- Shepherd Neame and our Private Tour
- The Shepherd Neame Brewery Tour
Britain’s Oldest Brewer
With a brewing history dating back to the 1100s, Faversham could well be the home of big brewing in the UK. Now, standing proudly over their own well, Shepherd Neame produce over 72 million pints of beer every year with no inclination of stopping any time soon. I’m sure everyone here has heard of Shepherd Neame and sampled a beer or two from their collection – we were lucky enough to head down for a chat with their Comms Manager, John, and a couple of cheeky tours.
A Whirlwind Tour
We were generously hosted by the lovely Sun Inn, a Shepherd Neame managed establishment, with big wooden beams, an open fire by the bar and beautiful rooms. After being shown to our rooms, and being slightly floored by just how nice the place is, we set off for our first adventure in the brewery. It’s a five minute walk from the Sun to the brewery down the high street of the very picturesque town and as we waited in the reception the scale of everything began to hit home. I’m a massive Shepherd Neame fanboy, so sitting in those big leather seats taking in the charters, awards and artwork that adorn the walls was an experience in itself.
Donning our high-vis jackets we set off for a whirlwind exploration of the parts of the brewery we wouldn’t see on the public tour. To say it’s an impressive place is an understatement. The technology, sustainability, diversity and passion is something to behold. As is the history of the brewery and the site. Our first stop was the Brewing Book. Dating back hundreds of years with coded recipes and records, it’s one of the earliest documented brewing books and some parts of the recipes are still used at the brewery today. The old ones truly are the best.
Next, we ducked into the malt kiln. Although it isn’t used anymore the inverted chimney set up was an eye opener. With the barley above, large open fires were stoked from below to initiate the germination process of the barley (turning it into malted barley). There would be men turning the barley with specially designed spades and forks whilst others below would pile on the coal and keep the embers burning. Depending on the beer barley could be roasted between 6 hours and 2 days (the longer the darker the beer).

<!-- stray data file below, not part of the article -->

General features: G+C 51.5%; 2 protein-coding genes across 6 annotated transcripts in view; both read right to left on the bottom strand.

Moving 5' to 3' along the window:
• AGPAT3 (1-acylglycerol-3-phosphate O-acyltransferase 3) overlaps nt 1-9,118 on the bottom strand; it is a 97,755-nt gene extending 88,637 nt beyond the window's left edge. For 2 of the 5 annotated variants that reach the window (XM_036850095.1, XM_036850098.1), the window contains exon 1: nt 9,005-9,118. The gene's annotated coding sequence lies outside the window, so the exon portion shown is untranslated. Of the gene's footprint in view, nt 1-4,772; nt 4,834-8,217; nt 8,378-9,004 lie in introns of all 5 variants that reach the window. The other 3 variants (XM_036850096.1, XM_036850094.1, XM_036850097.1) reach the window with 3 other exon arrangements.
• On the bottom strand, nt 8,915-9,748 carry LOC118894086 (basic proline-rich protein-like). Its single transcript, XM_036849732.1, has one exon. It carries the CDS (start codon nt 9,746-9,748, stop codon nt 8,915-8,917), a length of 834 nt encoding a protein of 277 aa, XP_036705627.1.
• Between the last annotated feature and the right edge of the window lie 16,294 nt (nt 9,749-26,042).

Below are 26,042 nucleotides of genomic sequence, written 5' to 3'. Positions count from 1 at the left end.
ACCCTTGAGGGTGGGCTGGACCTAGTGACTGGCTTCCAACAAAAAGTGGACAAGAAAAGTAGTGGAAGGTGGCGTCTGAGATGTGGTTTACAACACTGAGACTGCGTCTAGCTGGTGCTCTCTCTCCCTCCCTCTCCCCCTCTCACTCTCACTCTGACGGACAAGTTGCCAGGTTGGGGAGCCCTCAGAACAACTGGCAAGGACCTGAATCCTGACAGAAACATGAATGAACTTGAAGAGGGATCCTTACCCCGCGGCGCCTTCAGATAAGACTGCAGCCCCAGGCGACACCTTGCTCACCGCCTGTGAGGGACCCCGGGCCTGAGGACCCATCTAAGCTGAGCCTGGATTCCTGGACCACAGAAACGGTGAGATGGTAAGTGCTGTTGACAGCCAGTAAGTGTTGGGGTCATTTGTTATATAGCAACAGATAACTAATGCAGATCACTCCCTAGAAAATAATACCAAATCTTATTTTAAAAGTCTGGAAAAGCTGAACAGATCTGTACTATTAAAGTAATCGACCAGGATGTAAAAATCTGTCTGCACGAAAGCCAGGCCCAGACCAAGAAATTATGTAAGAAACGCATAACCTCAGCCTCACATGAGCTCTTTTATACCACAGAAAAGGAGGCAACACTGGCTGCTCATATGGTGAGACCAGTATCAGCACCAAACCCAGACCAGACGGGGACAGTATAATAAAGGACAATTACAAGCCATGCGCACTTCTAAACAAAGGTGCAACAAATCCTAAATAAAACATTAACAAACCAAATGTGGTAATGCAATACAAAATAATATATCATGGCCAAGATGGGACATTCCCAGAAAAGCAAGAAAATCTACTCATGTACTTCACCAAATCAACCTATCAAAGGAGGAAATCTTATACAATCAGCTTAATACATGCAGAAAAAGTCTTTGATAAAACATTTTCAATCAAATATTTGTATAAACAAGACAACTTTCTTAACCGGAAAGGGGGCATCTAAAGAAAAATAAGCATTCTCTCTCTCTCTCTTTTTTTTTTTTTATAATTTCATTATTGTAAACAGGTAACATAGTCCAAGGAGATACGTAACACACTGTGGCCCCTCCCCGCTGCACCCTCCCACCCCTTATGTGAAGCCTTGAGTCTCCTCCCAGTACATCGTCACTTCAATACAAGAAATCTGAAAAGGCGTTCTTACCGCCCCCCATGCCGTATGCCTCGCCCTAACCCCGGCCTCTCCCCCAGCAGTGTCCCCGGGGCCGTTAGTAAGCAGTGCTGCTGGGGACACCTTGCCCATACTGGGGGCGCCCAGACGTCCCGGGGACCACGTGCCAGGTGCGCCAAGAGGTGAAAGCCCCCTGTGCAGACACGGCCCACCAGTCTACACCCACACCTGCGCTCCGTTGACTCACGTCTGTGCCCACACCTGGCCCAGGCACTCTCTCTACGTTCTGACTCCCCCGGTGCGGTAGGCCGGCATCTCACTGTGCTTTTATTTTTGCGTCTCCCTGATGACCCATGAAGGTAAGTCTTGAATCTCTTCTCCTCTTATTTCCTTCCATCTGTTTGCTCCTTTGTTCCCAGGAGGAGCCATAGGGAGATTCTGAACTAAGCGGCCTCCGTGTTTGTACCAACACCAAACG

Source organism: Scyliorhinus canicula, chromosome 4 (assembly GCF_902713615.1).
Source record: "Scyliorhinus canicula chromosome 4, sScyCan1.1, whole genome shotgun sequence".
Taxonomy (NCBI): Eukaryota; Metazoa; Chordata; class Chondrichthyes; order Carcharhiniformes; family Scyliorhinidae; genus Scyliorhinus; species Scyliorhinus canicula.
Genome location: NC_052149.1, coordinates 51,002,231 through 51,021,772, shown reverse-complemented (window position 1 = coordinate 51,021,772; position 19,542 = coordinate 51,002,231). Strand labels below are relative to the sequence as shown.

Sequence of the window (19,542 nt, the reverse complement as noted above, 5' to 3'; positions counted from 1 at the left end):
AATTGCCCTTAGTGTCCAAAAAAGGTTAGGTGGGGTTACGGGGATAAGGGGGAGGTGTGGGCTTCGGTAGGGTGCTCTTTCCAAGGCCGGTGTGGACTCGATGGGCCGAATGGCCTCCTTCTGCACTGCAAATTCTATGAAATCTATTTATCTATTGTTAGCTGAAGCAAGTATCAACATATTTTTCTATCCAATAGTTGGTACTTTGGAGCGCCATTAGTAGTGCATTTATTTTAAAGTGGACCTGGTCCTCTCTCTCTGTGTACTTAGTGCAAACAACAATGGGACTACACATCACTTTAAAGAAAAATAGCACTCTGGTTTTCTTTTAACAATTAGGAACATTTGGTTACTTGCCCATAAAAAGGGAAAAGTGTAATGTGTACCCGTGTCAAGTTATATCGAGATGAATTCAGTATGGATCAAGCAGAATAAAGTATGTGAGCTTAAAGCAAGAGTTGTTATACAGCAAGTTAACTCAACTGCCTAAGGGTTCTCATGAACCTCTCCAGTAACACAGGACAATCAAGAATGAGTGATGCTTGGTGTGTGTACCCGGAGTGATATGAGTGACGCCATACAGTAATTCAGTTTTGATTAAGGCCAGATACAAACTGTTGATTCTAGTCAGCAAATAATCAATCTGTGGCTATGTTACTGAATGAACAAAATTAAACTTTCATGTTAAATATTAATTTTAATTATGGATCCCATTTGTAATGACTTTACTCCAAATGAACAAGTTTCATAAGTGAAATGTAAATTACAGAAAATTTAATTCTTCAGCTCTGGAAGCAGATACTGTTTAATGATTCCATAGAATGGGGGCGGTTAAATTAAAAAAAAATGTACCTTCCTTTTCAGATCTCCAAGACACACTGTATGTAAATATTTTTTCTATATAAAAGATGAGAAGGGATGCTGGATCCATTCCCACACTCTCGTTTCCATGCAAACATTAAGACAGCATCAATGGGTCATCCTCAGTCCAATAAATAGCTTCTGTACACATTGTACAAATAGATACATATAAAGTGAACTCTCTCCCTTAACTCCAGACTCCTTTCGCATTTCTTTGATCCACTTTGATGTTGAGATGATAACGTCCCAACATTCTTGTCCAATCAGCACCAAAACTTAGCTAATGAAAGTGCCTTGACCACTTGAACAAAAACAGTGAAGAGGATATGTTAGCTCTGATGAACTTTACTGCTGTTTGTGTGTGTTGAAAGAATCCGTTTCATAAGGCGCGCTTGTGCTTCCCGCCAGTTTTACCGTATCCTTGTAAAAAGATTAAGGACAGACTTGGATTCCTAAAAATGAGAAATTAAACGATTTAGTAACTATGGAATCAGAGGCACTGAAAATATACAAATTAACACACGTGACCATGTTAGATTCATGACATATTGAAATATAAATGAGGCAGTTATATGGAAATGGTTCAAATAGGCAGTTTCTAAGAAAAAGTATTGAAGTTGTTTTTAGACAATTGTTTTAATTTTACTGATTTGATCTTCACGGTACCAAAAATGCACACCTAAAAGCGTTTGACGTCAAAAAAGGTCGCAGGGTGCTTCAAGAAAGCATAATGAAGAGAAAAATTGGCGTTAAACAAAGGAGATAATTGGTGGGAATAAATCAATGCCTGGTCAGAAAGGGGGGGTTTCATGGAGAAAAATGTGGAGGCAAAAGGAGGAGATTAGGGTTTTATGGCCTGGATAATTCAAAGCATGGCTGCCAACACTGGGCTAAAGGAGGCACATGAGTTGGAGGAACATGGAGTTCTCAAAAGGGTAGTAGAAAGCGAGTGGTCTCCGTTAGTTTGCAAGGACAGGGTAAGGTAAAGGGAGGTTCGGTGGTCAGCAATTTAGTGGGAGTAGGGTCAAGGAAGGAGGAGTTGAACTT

Now, back in the 21st century, we were shown the conical fermentation tanks. Massive structures filled with beer, maturing before being ready for packaging. Each vat can hold at least 15,000 pints and some up to 27,000 pints of beer before being pushed to kegging, casking or bottling. The ales take a shorter amount of time to mature whilst most lagers, which are a bit more delicate, can take up to 28 days. Then, using compressed air and an extremely complex run of pipes that traverse the site, the beer is pushed to the relevant areas for packaging.
We were also shown the site of the well, where Shepherd Neame pull all their water for their beers. It’s an artisan well, offering water which has been filtered through green sand (it’s a rock, not sand) for 7 years, before being deposited in the reservoir underground. Impressively, Neame pull all the water their site uses from this well (not just for beer, but for cleaning, drinking etc.) and currently only use 60-70% of their ‘allowance’. This will be even less soon due to the Water Recycling Facility they have just invested in. Instead of cleaning water coming solely from the ground, any wastage will now go directly to the facility for processing and cleaning and will return, pure enough to label as mineral water, for anything that doesn’t involve brewing.
The Place of Our Dreams
We ended our whistlestop tour at one of the best places in the brewery – the Sampling Cellar. After each batch of beer is produced one keg or cask is pulled off and racked in the sampling cellar. This allows the head brewers and lab techs to pull samples for tasting, smelling and testing. It’s a tough job, right? We had a selection of Shepherd Neame beers from the classics like Spitfire and Bishops Finger to the newer Whitstable Bay series and Sam Adam’s Blonde Ambition. (As an aside, for Sam Adam’s beer, Neame demineralise the water from their supply and remineralise it with the exact same quantities as Sam Adam’s have over in the States to make the final product as true as possible). We also got to try the Porter (which I haven’t found anywhere recently), Late Red and the Christmas Ale. We were told that the Head Brewer and a couple of others have to check the ales around 8am every morning in this cellar. I say, sign us up.
To sum up, I can’t offer enough thanks to Shepherd Neame for having us down and giving us such an intimate view of their set-up and what they do. They may be Britain’s Oldest Brewer, but in terms of technology, attitude and approach to beer I’d quite happily place them as one of the most innovative, open and genuinely caring for their craft. Everything is consistent, from chemistry to communication. They’ve been around for a long time and there’s a reason they’re still here, still relevant and still popular. I’m looking forward to what they have in store in the coming years, and drinking their classics that still never disappoint.